As with previous years, the authors anticipate that schemes of arrangement will continue to be a popular mechanism for effecting larger and more complex restructuring. While formal appointments (i.e., of liquidators and administrators) may be increasingly uncommon, they are often used as leverage against debtors in restructuring negotiations. Voluntary administration and deeds of company arrangement continue to be frequently used in debt-for-equity swaps, particularly at the small to mid-market level. The main driver for restructurings of this type is the power given to deed administrators to compulsorily transfer shares with court approval pursuant to Section 444GA of the Act (if the shares have no economic value).
The insolvency and restructuring market will continue to develop and be shaped by the post-pandemic Australian and global economy. The authors anticipate that the sustained consequences from the pandemic will define the coming years and will provide novel challenges for all insolvency and restructuring practitioners in Australia.
Recent legal developmentsi New restructuring and liquidation rocesses
As described above, in late 2020 the Commonwealth government passed new legislation which added a new restructuring process and simplified liquidation process for SMEs into the Act. The introduction of entirely new frameworks marks the most significant change to Australia's insolvency regime in 30 years.
Perhaps the most far-reaching impact of the new frameworks is not their direct effect (given that they are constrained to companies with total liabilities of under A$1 million) but their acknowledgment of the merits of a debtor-in-possession model, drawing inspiration from other jurisdictions such as the United Kingdom and United States.
There has not yet been a significant uptake of the new frameworks, in line with the broad drop in the number of external administrations in 2021 as a whole.
In addition to the new processes outlined above, the Corporations Amendment (Corporate Insolvency Reforms) Act 2020 (Cth), which inserted the new frameworks, allowed for a three-month period (1 January 2021 to 31 March 2021) during which eligible SMEs that sought to enter into the new restructuring process were eligible for an extension of the temporary insolvency relief moratorium (which otherwise expired on 1 January 2021, as described above).ii Personal liability for expenses incurred during administration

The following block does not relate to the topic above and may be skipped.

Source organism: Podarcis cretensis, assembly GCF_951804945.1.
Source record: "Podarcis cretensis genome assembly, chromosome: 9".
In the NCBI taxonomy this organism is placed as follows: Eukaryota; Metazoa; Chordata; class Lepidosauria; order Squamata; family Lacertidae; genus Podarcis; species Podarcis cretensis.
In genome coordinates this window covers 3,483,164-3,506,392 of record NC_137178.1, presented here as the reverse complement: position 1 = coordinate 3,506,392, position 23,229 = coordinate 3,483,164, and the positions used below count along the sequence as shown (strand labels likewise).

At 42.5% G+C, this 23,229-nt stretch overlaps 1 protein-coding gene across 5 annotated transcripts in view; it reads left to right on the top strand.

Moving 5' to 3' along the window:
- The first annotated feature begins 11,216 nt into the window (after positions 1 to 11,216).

The impact of covid-19 on the insolvency landscape in Australia was not limited to direct legislative or economic changes, but also included novel developments in the practicalities of the external administration regimes for insolvency practitioners. One area which saw key development was in the apportionment of personal liability on insolvency practitioners, particularly in industries that were most significantly affected by covid-19. To this end, several major court decisions in 2020 clarified and developed the law in regard to Section 443B of the Act, which concerns (inter alia) personal liability for property leased or used by a company in administration.
Section 443B(2), in particular, states that administrators are personally liable for payments for property used, occupied or in the possession of the company in administration unless the administrators (within five business days of the commencement of the administration) give notice that the company will not exercise rights in relation to the property in question.
In Re CBCH Group Pty Ltd (Administrators Appointed) (No. 2)  FCA 472 (CBCH), the administrators elected for the company in administration to continue to lease certain retail properties and consequently pay rent during the administration period – for which the administrators were prima facie personally liable pursuant to Section 443B(2). However, the onslaught of the pandemic led to the conclusion (of the administrators) that the course of action most favourable to creditors was, in fact, not to pay rent for the property. On this basis, the administrators applied to the Federal Court of Australia for orders relieving them of personal liability for the unpaid rent (for a short period of time), and a declaration that they were justified in causing the company not to pay rent. Taking into account the effect of covid-19, and the interests of the creditors as a whole, the Court granted the orders. The Court found that the landlords of the companies (which retained a right to claim in the administration for the amount of unpaid rent) would be left no worse off by the decision.
Similar orders were made in Strawbridge, in the matter of Virgin Australia Holdings Ltd (administrators appointed)  FCA 571 (Virgin), which was one of a series of Federal Court of Australia cases involving the Virgin Australia group, Australia's second largest airline. In Virgin, the Court extended the five-business-day period in which administrators do not face personal liability under Section 443B(2) on the basis that, given the complexity of the group under administration and the effects of covid-19, it was in the best interests of creditors as a whole.